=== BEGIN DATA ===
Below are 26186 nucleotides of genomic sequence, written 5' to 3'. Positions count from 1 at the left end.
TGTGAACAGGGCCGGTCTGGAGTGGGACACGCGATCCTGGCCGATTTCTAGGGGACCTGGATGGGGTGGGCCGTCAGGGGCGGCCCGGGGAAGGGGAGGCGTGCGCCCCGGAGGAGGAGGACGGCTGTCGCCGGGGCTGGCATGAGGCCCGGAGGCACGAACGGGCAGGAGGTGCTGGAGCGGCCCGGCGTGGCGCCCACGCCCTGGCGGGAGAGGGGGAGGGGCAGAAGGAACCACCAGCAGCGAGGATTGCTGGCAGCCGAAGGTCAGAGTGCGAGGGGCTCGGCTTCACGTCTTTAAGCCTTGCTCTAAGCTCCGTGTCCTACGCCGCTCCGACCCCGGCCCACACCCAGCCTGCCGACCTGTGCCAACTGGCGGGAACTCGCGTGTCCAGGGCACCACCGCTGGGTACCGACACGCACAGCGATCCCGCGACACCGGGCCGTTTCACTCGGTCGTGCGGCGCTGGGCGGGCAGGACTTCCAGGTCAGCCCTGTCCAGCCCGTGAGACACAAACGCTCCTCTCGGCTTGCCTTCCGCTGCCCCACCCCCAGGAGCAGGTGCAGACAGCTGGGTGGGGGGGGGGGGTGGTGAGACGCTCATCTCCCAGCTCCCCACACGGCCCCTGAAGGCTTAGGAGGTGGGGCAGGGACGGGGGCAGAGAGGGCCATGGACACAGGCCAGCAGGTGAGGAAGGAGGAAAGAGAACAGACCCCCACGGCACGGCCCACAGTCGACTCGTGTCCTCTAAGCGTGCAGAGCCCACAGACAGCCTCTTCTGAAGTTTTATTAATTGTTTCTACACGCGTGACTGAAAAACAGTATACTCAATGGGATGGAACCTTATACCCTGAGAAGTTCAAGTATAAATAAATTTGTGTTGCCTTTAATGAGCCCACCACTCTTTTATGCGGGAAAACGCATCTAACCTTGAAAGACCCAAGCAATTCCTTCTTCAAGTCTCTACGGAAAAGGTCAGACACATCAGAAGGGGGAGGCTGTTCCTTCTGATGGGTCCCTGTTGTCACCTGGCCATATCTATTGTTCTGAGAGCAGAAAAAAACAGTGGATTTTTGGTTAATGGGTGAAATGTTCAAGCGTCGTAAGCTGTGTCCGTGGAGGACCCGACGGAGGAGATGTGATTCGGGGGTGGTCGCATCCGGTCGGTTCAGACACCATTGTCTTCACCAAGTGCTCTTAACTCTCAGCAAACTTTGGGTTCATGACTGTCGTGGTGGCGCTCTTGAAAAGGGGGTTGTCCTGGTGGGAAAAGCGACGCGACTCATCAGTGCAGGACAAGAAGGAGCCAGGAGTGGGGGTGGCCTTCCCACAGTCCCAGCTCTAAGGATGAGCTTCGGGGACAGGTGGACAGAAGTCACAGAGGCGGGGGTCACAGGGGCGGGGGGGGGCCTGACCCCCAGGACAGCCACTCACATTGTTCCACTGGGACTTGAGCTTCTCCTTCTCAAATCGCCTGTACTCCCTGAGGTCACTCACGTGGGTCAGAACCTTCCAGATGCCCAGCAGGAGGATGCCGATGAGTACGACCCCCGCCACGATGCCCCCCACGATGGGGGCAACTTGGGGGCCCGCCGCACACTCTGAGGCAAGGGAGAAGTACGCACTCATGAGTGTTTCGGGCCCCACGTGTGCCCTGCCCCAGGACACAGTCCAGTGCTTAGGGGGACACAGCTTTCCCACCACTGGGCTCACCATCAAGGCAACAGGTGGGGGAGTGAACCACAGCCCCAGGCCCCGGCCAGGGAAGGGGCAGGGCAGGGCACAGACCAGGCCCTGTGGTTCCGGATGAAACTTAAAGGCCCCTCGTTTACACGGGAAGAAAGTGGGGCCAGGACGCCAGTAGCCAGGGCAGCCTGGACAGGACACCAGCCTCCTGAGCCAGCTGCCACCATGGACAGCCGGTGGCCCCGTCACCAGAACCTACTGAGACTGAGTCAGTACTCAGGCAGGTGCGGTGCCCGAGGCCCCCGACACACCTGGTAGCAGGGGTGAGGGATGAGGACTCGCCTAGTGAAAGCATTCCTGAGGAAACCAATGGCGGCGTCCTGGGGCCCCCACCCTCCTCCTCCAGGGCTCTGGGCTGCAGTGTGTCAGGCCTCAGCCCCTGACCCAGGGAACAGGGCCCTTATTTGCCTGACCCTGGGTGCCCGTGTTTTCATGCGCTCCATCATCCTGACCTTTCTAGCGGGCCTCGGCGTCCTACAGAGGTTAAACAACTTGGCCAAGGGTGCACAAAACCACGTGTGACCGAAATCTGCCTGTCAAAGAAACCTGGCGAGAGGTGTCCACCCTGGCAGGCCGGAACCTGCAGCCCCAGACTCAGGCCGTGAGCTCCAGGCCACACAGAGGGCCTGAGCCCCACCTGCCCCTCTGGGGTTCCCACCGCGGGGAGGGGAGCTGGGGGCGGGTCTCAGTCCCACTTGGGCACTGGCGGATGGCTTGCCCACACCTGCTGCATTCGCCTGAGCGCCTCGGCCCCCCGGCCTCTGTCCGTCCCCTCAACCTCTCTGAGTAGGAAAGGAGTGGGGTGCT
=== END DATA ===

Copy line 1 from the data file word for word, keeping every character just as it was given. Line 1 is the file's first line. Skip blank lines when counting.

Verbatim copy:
Below are 26186 nucleotides of genomic sequence, written 5' to 3'. Positions count from 1 at the left end.